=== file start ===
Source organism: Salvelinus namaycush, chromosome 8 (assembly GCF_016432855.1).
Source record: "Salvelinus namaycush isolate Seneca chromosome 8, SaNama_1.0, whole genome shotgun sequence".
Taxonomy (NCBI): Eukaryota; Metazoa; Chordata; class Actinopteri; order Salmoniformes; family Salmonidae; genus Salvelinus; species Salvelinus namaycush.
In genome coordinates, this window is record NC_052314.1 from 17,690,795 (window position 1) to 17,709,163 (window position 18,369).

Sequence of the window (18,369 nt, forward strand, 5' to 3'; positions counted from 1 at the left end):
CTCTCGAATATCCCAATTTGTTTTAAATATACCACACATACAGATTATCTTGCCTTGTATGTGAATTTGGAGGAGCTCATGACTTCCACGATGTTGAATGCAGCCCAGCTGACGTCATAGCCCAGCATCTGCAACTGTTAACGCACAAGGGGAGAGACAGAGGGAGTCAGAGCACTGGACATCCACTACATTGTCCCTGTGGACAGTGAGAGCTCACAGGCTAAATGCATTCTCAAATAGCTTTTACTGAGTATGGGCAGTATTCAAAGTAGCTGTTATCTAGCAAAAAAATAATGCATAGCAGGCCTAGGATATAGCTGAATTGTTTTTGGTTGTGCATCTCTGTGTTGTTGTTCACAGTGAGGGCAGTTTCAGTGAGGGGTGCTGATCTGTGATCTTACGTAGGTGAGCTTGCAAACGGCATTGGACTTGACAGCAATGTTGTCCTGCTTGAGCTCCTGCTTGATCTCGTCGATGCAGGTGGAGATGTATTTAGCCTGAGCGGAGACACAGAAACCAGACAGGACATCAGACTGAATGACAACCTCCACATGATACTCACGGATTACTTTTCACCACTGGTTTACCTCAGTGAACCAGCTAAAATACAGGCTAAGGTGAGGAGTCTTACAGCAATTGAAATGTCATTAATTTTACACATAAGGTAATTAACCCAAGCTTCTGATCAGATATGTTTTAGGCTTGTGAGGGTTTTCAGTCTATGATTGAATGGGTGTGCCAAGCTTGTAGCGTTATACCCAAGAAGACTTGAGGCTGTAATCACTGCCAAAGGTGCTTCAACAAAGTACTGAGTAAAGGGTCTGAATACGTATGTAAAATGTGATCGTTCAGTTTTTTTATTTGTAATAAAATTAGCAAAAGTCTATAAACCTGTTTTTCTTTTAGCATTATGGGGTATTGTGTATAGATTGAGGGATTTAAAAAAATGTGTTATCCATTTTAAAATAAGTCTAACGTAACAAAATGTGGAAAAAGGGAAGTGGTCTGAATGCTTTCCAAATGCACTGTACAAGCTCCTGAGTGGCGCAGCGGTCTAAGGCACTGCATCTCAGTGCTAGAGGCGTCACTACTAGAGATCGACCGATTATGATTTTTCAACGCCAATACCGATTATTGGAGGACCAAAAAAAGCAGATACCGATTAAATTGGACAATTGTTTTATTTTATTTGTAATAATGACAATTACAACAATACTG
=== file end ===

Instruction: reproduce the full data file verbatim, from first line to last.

Source organism: Salvelinus namaycush, chromosome 8 (assembly GCF_016432855.1).
Source record: "Salvelinus namaycush isolate Seneca chromosome 8, SaNama_1.0, whole genome shotgun sequence".
Taxonomy (NCBI): Eukaryota; Metazoa; Chordata; class Actinopteri; order Salmoniformes; family Salmonidae; genus Salvelinus; species Salvelinus namaycush.
In genome coordinates, this window is record NC_052314.1 from 17,690,795 (window position 1) to 17,709,163 (window position 18,369).

Sequence of the window (18,369 nt, forward strand, 5' to 3'; positions counted from 1 at the left end):
CTCTCGAATATCCCAATTTGTTTTAAATATACCACACATACAGATTATCTTGCCTTGTATGTGAATTTGGAGGAGCTCATGACTTCCACGATGTTGAATGCAGCCCAGCTGACGTCATAGCCCAGCATCTGCAACTGTTAACGCACAAGGGGAGAGACAGAGGGAGTCAGAGCACTGGACATCCACTACATTGTCCCTGTGGACAGTGAGAGCTCACAGGCTAAATGCATTCTCAAATAGCTTTTACTGAGTATGGGCAGTATTCAAAGTAGCTGTTATCTAGCAAAAAAATAATGCATAGCAGGCCTAGGATATAGCTGAATTGTTTTTGGTTGTGCATCTCTGTGTTGTTGTTCACAGTGAGGGCAGTTTCAGTGAGGGGTGCTGATCTGTGATCTTACGTAGGTGAGCTTGCAAACGGCATTGGACTTGACAGCAATGTTGTCCTGCTTGAGCTCCTGCTTGATCTCGTCGATGCAGGTGGAGATGTATTTAGCCTGAGCGGAGACACAGAAACCAGACAGGACATCAGACTGAATGACAACCTCCACATGATACTCACGGATTACTTTTCACCACTGGTTTACCTCAGTGAACCAGCTAAAATACAGGCTAAGGTGAGGAGTCTTACAGCAATTGAAATGTCATTAATTTTACACATAAGGTAATTAACCCAAGCTTCTGATCAGATATGTTTTAGGCTTGTGAGGGTTTTCAGTCTATGATTGAATGGGTGTGCCAAGCTTGTAGCGTTATACCCAAGAAGACTTGAGGCTGTAATCACTGCCAAAGGTGCTTCAACAAAGTACTGAGTAAAGGGTCTGAATACGTATGTAAAATGTGATCGTTCAGTTTTTTTATTTGTAATAAAATTAGCAAAAGTCTATAAACCTGTTTTTCTTTTAGCATTATGGGGTATTGTGTATAGATTGAGGGATTTAAAAAAATGTGTTATCCATTTTAAAATAAGTCTAACGTAACAAAATGTGGAAAAAGGGAAGTGGTCTGAATGCTTTCCAAATGCACTGTACAAGCTCCTGAGTGGCGCAGCGGTCTAAGGCACTGCATCTCAGTGCTAGAGGCGTCACTACTAGAGATCGACCGATTATGATTTTTCAACGCCAATACCGATTATTGGAGGACCAAAAAAAGCAGATACCGATTAAATTGGACAATTGTTTTATTTTATTTGTAATAATGACAATTACAACAATACTG